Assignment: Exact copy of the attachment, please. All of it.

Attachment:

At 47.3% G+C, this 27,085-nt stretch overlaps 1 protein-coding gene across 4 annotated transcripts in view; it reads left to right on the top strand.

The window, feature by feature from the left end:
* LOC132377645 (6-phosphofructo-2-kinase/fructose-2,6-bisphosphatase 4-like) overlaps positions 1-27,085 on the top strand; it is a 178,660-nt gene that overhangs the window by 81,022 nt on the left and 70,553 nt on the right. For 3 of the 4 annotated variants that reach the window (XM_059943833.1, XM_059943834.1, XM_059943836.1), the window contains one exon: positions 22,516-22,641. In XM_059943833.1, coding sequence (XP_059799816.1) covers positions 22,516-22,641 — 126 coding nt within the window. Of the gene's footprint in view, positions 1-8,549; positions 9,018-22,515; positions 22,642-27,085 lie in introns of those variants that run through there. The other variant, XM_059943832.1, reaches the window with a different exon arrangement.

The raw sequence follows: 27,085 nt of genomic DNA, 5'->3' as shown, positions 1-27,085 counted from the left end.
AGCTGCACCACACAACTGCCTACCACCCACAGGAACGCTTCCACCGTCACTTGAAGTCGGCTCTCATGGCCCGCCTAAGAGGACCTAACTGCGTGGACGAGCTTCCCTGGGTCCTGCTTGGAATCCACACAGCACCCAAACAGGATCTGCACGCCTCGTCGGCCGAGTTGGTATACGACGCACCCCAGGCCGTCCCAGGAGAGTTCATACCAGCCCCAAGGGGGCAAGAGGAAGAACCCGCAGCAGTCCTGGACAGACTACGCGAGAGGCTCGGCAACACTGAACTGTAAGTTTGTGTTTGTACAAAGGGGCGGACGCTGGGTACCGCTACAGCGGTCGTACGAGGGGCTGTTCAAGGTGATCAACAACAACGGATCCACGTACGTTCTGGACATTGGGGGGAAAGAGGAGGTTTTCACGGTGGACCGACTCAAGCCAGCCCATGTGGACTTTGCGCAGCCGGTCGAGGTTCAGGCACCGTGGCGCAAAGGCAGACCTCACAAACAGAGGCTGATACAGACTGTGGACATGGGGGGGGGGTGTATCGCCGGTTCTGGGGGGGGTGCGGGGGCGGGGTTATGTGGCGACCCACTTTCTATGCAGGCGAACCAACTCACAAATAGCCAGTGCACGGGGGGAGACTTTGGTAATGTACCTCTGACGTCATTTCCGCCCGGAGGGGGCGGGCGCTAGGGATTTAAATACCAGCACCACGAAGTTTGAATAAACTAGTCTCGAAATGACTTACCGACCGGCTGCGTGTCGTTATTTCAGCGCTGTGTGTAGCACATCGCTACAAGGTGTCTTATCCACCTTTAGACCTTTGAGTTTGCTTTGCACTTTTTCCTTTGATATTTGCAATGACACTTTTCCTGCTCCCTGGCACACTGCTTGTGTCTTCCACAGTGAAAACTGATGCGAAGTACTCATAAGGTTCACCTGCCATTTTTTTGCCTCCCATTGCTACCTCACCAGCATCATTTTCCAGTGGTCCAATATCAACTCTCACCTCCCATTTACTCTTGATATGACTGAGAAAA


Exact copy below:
At 47.3% G+C, this 27,085-nt stretch overlaps 1 protein-coding gene across 4 annotated transcripts in view; it reads left to right on the top strand.

The window, feature by feature from the left end:
* LOC132377645 (6-phosphofructo-2-kinase/fructose-2,6-bisphosphatase 4-like) overlaps positions 1-27,085 on the top strand; it is a 178,660-nt gene that overhangs the window by 81,022 nt on the left and 70,553 nt on the right. For 3 of the 4 annotated variants that reach the window (XM_059943833.1, XM_059943834.1, XM_059943836.1), the window contains one exon: positions 22,516-22,641. In XM_059943833.1, coding sequence (XP_059799816.1) covers positions 22,516-22,641 — 126 coding nt within the window. Of the gene's footprint in view, positions 1-8,549; positions 9,018-22,515; positions 22,642-27,085 lie in introns of those variants that run through there. The other variant, XM_059943832.1, reaches the window with a different exon arrangement.

The raw sequence follows: 27,085 nt of genomic DNA, 5'->3' as shown, positions 1-27,085 counted from the left end.
AGCTGCACCACACAACTGCCTACCACCCACAGGAACGCTTCCACCGTCACTTGAAGTCGGCTCTCATGGCCCGCCTAAGAGGACCTAACTGCGTGGACGAGCTTCCCTGGGTCCTGCTTGGAATCCACACAGCACCCAAACAGGATCTGCACGCCTCGTCGGCCGAGTTGGTATACGACGCACCCCAGGCCGTCCCAGGAGAGTTCATACCAGCCCCAAGGGGGCAAGAGGAAGAACCCGCAGCAGTCCTGGACAGACTACGCGAGAGGCTCGGCAACACTGAACTGTAAGTTTGTGTTTGTACAAAGGGGCGGACGCTGGGTACCGCTACAGCGGTCGTACGAGGGGCTGTTCAAGGTGATCAACAACAACGGATCCACGTACGTTCTGGACATTGGGGGGAAAGAGGAGGTTTTCACGGTGGACCGACTCAAGCCAGCCCATGTGGACTTTGCGCAGCCGGTCGAGGTTCAGGCACCGTGGCGCAAAGGCAGACCTCACAAACAGAGGCTGATACAGACTGTGGACATGGGGGGGGGGTGTATCGCCGGTTCTGGGGGGGGTGCGGGGGCGGGGTTATGTGGCGACCCACTTTCTATGCAGGCGAACCAACTCACAAATAGCCAGTGCACGGGGGGAGACTTTGGTAATGTACCTCTGACGTCATTTCCGCCCGGAGGGGGCGGGCGCTAGGGATTTAAATACCAGCACCACGAAGTTTGAATAAACTAGTCTCGAAATGACTTACCGACCGGCTGCGTGTCGTTATTTCAGCGCTGTGTGTAGCACATCGCTACAAGGTGTCTTATCCACCTTTAGACCTTTGAGTTTGCTTTGCACTTTTTCCTTTGATATTTGCAATGACACTTTTCCTGCTCCCTGGCACACTGCTTGTGTCTTCCACAGTGAAAACTGATGCGAAGTACTCATAAGGTTCACCTGCCATTTTTTTGCCTCCCATTGCTACCTCACCAGCATCATTTTCCAGTGGTCCAATATCAACTCTCACCTCCCATTTACTCTTGATATGACTGAGAAAA